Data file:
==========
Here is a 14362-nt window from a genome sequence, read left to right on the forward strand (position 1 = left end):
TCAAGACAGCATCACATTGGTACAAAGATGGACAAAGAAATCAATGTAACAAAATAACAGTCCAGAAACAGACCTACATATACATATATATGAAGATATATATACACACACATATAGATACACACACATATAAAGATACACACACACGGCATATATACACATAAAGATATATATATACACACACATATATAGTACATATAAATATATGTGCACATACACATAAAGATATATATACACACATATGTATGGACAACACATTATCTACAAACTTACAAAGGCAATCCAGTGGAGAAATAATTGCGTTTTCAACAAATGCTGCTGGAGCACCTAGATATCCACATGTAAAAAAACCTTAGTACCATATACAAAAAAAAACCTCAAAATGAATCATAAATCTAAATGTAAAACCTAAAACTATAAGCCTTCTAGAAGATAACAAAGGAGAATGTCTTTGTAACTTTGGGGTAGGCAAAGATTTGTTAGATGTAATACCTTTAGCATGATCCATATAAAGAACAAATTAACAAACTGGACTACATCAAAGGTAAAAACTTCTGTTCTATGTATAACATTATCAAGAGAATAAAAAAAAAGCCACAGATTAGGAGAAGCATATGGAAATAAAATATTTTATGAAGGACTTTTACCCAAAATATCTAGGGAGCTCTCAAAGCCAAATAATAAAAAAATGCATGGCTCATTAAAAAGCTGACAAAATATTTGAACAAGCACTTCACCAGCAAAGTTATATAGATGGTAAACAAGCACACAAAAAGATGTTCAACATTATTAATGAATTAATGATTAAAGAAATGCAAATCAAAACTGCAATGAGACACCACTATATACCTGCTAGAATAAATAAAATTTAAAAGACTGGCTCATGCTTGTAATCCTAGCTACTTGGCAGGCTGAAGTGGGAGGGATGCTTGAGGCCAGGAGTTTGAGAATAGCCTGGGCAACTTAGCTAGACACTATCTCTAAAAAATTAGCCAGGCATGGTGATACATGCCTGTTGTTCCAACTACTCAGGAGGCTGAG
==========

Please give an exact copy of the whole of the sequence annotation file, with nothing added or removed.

Here is a 14362-nt window from a genome sequence, read left to right on the forward strand (position 1 = left end):
TCAAGACAGCATCACATTGGTACAAAGATGGACAAAGAAATCAATGTAACAAAATAACAGTCCAGAAACAGACCTACATATACATATATATGAAGATATATATACACACACATATAGATACACACACATATAAAGATACACACACACGGCATATATACACATAAAGATATATATATACACACACATATATAGTACATATAAATATATGTGCACATACACATAAAGATATATATACACACATATGTATGGACAACACATTATCTACAAACTTACAAAGGCAATCCAGTGGAGAAATAATTGCGTTTTCAACAAATGCTGCTGGAGCACCTAGATATCCACATGTAAAAAAACCTTAGTACCATATACAAAAAAAAACCTCAAAATGAATCATAAATCTAAATGTAAAACCTAAAACTATAAGCCTTCTAGAAGATAACAAAGGAGAATGTCTTTGTAACTTTGGGGTAGGCAAAGATTTGTTAGATGTAATACCTTTAGCATGATCCATATAAAGAACAAATTAACAAACTGGACTACATCAAAGGTAAAAACTTCTGTTCTATGTATAACATTATCAAGAGAATAAAAAAAAAGCCACAGATTAGGAGAAGCATATGGAAATAAAATATTTTATGAAGGACTTTTACCCAAAATATCTAGGGAGCTCTCAAAGCCAAATAATAAAAAAATGCATGGCTCATTAAAAAGCTGACAAAATATTTGAACAAGCACTTCACCAGCAAAGTTATATAGATGGTAAACAAGCACACAAAAAGATGTTCAACATTATTAATGAATTAATGATTAAAGAAATGCAAATCAAAACTGCAATGAGACACCACTATATACCTGCTAGAATAAATAAAATTTAAAAGACTGGCTCATGCTTGTAATCCTAGCTACTTGGCAGGCTGAAGTGGGAGGGATGCTTGAGGCCAGGAGTTTGAGAATAGCCTGGGCAACTTAGCTAGACACTATCTCTAAAAAATTAGCCAGGCATGGTGATACATGCCTGTTGTTCCAACTACTCAGGAGGCTGAG